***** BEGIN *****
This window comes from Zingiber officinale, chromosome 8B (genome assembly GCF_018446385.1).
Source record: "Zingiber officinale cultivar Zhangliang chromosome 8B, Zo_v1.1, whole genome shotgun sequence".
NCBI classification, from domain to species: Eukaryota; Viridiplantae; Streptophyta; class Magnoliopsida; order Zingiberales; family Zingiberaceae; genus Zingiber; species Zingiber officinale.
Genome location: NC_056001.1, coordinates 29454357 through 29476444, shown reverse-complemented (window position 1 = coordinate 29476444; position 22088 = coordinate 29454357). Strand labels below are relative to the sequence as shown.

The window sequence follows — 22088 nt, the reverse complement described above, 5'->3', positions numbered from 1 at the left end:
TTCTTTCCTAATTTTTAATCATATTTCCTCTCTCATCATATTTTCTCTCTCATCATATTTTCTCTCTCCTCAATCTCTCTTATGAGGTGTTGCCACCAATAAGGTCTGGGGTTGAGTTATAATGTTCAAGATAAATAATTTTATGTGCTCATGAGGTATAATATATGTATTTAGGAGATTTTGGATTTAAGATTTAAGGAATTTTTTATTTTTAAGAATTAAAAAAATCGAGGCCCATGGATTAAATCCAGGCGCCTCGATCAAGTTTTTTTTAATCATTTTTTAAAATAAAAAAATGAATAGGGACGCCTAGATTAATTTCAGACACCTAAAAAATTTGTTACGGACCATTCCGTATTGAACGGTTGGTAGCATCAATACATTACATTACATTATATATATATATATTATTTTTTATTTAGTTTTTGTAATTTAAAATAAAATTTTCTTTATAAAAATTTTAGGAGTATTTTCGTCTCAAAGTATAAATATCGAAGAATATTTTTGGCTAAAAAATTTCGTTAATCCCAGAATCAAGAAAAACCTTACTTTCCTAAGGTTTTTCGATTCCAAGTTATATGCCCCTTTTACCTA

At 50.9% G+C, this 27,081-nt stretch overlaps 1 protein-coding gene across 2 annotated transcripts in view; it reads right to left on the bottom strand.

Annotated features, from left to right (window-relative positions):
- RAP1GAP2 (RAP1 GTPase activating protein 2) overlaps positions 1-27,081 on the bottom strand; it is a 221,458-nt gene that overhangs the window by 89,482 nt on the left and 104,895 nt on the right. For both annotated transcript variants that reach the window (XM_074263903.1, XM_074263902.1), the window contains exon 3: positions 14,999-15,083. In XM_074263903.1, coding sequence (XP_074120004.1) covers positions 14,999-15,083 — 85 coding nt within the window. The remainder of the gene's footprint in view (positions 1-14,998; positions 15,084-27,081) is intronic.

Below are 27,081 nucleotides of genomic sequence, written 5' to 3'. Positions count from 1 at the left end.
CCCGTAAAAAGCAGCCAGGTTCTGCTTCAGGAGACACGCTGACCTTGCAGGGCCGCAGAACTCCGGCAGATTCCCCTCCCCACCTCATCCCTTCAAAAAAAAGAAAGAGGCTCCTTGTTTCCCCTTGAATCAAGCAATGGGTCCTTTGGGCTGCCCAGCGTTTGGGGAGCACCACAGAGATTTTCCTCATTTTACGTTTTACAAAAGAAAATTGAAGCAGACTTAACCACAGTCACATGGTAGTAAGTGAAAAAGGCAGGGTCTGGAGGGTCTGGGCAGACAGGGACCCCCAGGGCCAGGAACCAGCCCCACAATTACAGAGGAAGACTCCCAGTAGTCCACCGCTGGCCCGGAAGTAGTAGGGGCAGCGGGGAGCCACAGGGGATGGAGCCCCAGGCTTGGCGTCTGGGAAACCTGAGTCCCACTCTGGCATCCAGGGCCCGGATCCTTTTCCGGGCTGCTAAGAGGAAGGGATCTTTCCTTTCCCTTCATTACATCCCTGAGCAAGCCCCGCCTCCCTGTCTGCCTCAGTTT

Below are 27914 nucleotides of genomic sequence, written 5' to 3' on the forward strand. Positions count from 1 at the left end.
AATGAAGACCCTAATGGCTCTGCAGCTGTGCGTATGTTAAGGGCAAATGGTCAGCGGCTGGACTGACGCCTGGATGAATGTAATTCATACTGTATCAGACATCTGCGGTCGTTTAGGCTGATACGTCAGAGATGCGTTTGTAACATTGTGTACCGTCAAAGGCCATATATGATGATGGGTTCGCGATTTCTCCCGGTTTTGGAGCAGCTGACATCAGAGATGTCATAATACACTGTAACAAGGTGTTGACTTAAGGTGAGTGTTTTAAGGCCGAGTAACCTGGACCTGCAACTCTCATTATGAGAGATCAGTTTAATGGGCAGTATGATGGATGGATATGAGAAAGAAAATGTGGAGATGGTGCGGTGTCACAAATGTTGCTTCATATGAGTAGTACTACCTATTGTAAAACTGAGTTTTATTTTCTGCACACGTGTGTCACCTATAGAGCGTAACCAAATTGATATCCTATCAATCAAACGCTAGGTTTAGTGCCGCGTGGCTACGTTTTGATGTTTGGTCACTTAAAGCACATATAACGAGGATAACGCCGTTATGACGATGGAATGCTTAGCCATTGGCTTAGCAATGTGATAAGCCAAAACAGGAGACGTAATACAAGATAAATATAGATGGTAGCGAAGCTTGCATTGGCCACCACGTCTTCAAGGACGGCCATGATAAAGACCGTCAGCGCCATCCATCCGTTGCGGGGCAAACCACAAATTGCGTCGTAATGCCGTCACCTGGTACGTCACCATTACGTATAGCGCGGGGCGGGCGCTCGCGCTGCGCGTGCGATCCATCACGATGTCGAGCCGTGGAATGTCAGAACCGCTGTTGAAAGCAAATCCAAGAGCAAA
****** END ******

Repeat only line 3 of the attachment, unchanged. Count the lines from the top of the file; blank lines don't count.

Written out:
NCBI classification, from domain to species: Eukaryota; Viridiplantae; Streptophyta; class Magnoliopsida; order Zingiberales; family Zingiberaceae; genus Zingiber; species Zingiber officinale.